Environmental groups have forced Ottawa to review the approval of up to 383 pesticide products containing 23 active ingredients including many with links to cancer and water contamination.
After a legal challenge by Équiterre and the David Suzuki Foundation, the federal government will examine these pesticide products, which contain ingredients that are already banned for use in Europe, and will decide whether to ban or restrict their use in Canada.
“The health of Canadians should be the government’s top priority and that’s why these reviews are so important,” said Sidney Ribaux, executive director at Équiterre. “If these pesticides are not proven to be safe, we must find alternatives.”
The harmful impacts of these pesticides are well-known. For example, Europe has banned Atrazine, one of the chemicals in the lawsuit, since 2004, but it is still approved in Canada for use on corn. Atrazine is a frequently detected herbicide widely contaminating Canadian surface water and groundwater, and poses health risks as an endocrine disruptor. The herbicides 2,4-D, Bromoxynil and Linuron, and the insecticides Carbaryl and Dichlorvos, are likewise approved for use in Canada, but have been banned by European countries because of serious health risks that include cancer.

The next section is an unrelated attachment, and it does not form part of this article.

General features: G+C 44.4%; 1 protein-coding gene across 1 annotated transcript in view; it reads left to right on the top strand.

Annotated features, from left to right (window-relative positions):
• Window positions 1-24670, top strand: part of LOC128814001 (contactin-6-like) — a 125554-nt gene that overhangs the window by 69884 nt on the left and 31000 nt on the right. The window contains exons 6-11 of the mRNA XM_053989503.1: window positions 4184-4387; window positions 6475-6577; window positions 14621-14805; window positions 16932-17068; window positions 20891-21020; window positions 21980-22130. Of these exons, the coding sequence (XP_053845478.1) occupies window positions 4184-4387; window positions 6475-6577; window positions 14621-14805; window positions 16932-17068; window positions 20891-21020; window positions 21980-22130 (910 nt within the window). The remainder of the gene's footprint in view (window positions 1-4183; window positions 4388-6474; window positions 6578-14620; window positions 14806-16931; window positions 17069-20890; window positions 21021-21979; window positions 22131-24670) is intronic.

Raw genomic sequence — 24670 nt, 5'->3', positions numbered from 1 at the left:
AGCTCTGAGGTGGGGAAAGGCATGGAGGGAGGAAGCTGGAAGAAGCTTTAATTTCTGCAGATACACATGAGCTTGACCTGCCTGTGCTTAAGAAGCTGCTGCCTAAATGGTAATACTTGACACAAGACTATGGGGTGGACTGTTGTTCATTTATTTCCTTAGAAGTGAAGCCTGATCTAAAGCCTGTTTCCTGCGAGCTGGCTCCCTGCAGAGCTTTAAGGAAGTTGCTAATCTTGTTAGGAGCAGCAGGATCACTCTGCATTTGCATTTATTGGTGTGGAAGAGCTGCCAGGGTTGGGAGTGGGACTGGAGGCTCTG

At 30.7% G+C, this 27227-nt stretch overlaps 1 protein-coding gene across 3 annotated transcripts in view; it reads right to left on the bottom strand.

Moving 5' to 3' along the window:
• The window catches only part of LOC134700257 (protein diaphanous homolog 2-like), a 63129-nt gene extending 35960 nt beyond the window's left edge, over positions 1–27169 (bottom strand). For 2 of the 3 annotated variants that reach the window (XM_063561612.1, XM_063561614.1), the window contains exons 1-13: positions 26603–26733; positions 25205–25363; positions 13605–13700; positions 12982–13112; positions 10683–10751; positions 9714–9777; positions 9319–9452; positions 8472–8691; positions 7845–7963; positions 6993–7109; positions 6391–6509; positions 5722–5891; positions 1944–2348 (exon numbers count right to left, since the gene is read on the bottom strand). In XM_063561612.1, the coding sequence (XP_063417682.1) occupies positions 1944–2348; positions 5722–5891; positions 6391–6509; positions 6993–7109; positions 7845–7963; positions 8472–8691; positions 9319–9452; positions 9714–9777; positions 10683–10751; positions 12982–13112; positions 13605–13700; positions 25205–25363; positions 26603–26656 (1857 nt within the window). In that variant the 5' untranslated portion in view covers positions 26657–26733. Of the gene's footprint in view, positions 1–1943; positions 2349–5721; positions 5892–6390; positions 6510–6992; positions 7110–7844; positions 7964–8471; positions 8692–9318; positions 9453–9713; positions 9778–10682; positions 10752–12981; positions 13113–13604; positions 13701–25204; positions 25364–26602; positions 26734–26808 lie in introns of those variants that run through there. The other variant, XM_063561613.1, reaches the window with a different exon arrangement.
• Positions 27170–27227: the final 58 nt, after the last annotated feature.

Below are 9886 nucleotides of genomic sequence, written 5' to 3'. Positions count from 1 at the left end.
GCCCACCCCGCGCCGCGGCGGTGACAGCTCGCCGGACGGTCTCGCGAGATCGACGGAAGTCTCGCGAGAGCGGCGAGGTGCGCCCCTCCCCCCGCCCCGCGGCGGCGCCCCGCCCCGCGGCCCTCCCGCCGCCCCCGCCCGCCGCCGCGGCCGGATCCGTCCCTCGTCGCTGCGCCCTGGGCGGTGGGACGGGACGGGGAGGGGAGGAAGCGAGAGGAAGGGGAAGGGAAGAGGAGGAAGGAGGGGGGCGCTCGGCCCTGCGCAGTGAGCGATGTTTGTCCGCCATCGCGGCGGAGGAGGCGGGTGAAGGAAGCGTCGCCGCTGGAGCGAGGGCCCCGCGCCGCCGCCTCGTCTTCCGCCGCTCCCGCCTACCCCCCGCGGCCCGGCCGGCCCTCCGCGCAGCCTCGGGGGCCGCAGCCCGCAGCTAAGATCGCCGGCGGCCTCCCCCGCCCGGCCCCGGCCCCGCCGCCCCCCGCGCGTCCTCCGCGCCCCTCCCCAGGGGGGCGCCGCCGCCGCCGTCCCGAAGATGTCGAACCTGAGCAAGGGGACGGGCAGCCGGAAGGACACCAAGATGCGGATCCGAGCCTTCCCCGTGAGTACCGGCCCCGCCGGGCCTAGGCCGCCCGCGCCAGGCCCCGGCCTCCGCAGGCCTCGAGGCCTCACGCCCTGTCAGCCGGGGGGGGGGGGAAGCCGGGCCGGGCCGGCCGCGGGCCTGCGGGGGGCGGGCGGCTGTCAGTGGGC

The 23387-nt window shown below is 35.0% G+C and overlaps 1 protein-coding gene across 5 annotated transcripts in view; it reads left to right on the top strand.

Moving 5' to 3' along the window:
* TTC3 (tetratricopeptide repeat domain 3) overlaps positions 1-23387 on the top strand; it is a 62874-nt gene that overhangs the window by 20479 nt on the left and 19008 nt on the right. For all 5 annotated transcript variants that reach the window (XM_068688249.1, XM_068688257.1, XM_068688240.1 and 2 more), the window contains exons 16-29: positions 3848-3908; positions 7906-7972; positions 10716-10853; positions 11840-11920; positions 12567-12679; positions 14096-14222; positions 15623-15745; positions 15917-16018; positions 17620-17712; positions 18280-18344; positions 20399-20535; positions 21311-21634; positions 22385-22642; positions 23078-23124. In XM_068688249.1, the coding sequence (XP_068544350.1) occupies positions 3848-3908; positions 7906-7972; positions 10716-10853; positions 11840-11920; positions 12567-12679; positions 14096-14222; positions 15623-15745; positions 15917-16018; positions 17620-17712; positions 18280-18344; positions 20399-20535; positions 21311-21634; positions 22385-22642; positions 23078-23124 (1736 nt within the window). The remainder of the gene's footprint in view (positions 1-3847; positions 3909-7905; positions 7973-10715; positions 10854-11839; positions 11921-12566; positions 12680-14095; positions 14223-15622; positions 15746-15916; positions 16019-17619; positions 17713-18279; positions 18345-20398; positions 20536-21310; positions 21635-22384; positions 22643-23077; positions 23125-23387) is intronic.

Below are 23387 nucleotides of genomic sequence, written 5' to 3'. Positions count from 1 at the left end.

With the initiation of these 23 special reviews, the groups have won the first round in their efforts to protect the environment and Canadians’ health. With this victory, the groups will now seek to put their lawsuit on hold, to give Canada time to fully commit to its legal duties to conduct pesticide reviews.
“The Government must now show that it clearly intends to protect its citizens and the environment from harmful pesticides,” said Mara Kerry, David Suzuki Foundation science and policy director. “Other countries have banned these pesticides because they are extremely toxic and degrade the environment, so why is Canada still allowing their use?”
Last August, Équiterre and the David Suzuki Foundation sued the Government of Canada over its refusal to take steps to protect Canadians from hundreds of pesticide products that contain 29 active ingredients.
Represented by Ecojustice lawyers, the two organizations filed a lawsuit alleging that the Minister of Health and the Pest Management Regulatory Agency (PMRA) acted unlawfully when they refused to review the approval of pesticide products containing three pesticide ingredients: chlorthal-dimethyl, trifluralin and trichlorfon.
The lawsuit also alleged that the Minister and the PMRA were unlawfully failing to review pesticide products containing 26 other active ingredients. These pesticide ingredients had been part of a request made in October 2012 by the groups, asking that the Minister of Health review the use of these harmful pesticide ingredients and decide whether to ban or restrict their use in Canada.
“Our lawsuit has forced Canada, for the first time in history, to do special reviews of pesticide products banned in Europe,” said Ecojustice staff lawyer Lara Tessaro. “Going forward, we hope that the government will start taking seriously its duties to protect Canadians’ health and environment from exposure to harmful toxic substances.”